Improve your well-being by adding high protein foods to your diet plan

Protein-rich foods are filling, energy-giving, and help your body and mind work better

Protein is one of the many components of a healthy diet and helps your body build and repair tissues, and, in addition to fats and carbohydrates, is also a source of energy. Many people think of meat when they think of protein, but protein can be found in all sorts of foods, many of which can be healthier to have more often in your diet than meat proteins, such as:

  • Dairy products such as cheese, yogurt and milk
  • Eggs
  • Legumes such as lentils, chickpeas and soybeans, and soy products such as tempeh, tofu and soy milk
  • Nuts and seeds, such as almonds and sunflower seeds
  • Seafood and fish

Proteins make great snacks on the go or at work. Try such quick options as peanut butter on celery sticks, hard-boiled eggs or hummus with vegetables. Protein takes longer to digest than carbohydrates, so you tend to stay fuller longer.

Protein is found just about everywhere in your body – in your muscle, skin, hair and body tissues – and is made from a host of building blocks called amino acids. Our bodies can’t store amino acids and we either have to make them or get them from food. Essential amino acids are nine amino acids that our bodies have to get from food.

Protein is not only vital for building and repairing muscle and providing energy, it’s important to your heart and brain, according to the Heart and Stroke Foundation of Canada. When you eat protein, it’s broken down into amino acids that make up neurotransmitters, which carry signals in your brain – without enough protein, your memory and mental agility suffer.

Health Canada recommends that you choose leaner cuts if eating meat, consume lower-fat dairy products and opt for more plant-based proteins. That’s because plant-based proteins, such as legumes, have more fibre and less saturated fat than other proteins, which is good for your heart. They are also usually less expensive and have less of an impact on the environment than meats. There are plenty of plant-based protein options for vegetarians and vegans such as legumes and tofu. And their lifestyle is catching on – in Canada now, there are 2.3 million vegetarians and 850,000 vegans, and more than 50% of Canadians are willing to cut down their meat consumption.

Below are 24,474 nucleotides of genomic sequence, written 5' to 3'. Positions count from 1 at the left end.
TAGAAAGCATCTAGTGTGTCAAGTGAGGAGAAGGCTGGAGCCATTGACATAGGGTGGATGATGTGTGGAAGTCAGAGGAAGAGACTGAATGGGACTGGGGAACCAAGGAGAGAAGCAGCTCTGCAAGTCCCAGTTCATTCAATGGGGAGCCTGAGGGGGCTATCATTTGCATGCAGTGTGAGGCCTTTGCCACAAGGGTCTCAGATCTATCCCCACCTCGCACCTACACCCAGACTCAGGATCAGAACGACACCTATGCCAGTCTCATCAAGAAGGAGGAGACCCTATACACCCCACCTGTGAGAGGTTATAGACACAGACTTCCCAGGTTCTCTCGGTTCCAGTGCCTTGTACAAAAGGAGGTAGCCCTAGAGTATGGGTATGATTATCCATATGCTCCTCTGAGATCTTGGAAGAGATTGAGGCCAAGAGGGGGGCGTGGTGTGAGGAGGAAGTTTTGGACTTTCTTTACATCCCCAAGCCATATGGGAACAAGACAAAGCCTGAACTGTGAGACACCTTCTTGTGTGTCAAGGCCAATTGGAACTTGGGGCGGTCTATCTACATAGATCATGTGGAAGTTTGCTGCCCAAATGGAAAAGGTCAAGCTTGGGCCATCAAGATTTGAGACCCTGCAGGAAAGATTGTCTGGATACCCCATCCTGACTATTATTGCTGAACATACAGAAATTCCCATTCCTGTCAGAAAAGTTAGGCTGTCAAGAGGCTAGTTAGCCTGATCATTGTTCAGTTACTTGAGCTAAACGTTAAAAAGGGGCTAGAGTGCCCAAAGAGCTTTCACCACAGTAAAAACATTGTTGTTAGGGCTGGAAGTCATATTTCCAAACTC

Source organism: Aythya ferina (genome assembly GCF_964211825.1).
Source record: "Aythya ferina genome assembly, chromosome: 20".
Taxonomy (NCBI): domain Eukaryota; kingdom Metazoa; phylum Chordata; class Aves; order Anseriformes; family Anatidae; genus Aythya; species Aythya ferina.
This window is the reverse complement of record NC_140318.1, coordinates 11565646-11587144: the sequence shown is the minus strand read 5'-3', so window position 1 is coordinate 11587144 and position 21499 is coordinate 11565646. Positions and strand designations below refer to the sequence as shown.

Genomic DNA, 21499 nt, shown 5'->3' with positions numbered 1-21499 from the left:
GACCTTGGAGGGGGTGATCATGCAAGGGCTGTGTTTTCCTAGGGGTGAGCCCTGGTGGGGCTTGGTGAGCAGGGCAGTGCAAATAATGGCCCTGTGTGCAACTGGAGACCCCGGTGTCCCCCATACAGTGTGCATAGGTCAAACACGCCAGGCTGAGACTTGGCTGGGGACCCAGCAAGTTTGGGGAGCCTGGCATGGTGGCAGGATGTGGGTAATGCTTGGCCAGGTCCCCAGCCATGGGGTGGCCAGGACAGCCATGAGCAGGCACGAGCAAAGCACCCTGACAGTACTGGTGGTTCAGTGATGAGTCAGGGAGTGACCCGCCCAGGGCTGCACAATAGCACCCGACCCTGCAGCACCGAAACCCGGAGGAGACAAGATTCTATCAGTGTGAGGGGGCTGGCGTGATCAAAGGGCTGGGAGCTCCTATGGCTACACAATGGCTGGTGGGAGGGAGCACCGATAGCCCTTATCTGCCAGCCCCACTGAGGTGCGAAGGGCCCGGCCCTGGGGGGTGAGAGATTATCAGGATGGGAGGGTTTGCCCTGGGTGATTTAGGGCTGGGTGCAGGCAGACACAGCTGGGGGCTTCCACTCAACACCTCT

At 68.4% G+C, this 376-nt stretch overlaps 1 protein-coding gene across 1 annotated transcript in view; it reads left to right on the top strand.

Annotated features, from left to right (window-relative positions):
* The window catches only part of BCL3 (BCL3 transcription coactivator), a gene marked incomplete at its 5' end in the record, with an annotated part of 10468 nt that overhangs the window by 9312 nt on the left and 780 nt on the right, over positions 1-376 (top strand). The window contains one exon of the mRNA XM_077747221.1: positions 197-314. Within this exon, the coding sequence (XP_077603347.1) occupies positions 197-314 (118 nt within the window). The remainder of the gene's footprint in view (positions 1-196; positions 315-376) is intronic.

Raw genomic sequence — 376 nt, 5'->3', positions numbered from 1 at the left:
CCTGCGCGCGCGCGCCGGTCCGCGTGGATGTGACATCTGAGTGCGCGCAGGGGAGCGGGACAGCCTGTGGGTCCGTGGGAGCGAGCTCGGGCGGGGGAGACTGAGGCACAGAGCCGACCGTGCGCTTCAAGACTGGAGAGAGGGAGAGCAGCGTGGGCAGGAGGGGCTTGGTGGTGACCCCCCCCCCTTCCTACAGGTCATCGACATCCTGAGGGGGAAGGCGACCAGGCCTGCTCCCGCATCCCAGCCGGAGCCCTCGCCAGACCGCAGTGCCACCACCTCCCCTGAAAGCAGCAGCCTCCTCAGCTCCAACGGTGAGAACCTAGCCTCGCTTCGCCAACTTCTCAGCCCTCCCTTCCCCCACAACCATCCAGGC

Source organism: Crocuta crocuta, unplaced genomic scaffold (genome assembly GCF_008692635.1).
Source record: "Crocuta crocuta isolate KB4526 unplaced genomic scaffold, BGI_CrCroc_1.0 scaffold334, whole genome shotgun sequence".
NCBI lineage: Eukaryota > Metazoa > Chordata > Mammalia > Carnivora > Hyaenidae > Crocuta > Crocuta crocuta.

Your protein needs vary depending on age, size, health and activity level. As you age, you lose strength in your muscles. Getting enough exercise is important, but so is increasing your protein, which keeps muscles strong and reduces the risk of stroke. Most adults need about 0.8 grams of protein a day per kilogram of body weight, but older people, athletes and pregnant women usually have higher protein needs. So, an adult who weighs 80 kg, or 176 lbs., needs about 64 grams of protein a day. One cup of black beans has almost 42 grams, so about 1 1/2 cups a day would give that person all the protein they need for the day. The thing to remember is you want your diet to be well-balanced – we need fats and carbohydrates, as well as many vitamins and minerals, in addition to needing protein.

You should eat protein every day and the Canada Food Guide recommends protein-rich foods make up a quarter in size of each meal. It recommends what it calls the Eat Well Plate – fewer protein foods than fruits and veggies and preferably plant-based proteins:

Use this as a guide when making a simple stir fry for instance. Choose a variety of vegetables – such as carrots, peppers and broccoli – and then add half that amount each of whole grain rice and sliced tofu for your protein.

One interesting thing to know is that some vegetables actually have some protein themselves – such as spinach, broccoli, mustard greens, Brussels sprouts and watercress.

Protein for breakfast might be particularly important – it helps you fuel for the day and a protein-rich breakfast will avoid the sugar crash of high-sugar, high-carbohydrate breakfast choices such as bagels and toast. And you don’t need to limit yourself to eggs. Some other alternatives include Greek yogurt with fruit and granola; quinoa porridge; a berry smoothie with protein powder; and oatmeal.

So, whether you need a head start in the morning, or a pick-me-up in the afternoon, reach for protein-rich foods. They’ll fill you up, give you energy and make your body and mind work better.

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